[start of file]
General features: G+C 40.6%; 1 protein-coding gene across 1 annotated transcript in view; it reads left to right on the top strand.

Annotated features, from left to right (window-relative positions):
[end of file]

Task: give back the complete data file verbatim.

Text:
General features: G+C 40.6%; 1 protein-coding gene across 1 annotated transcript in view; it reads left to right on the top strand.

Annotated features, from left to right (window-relative positions):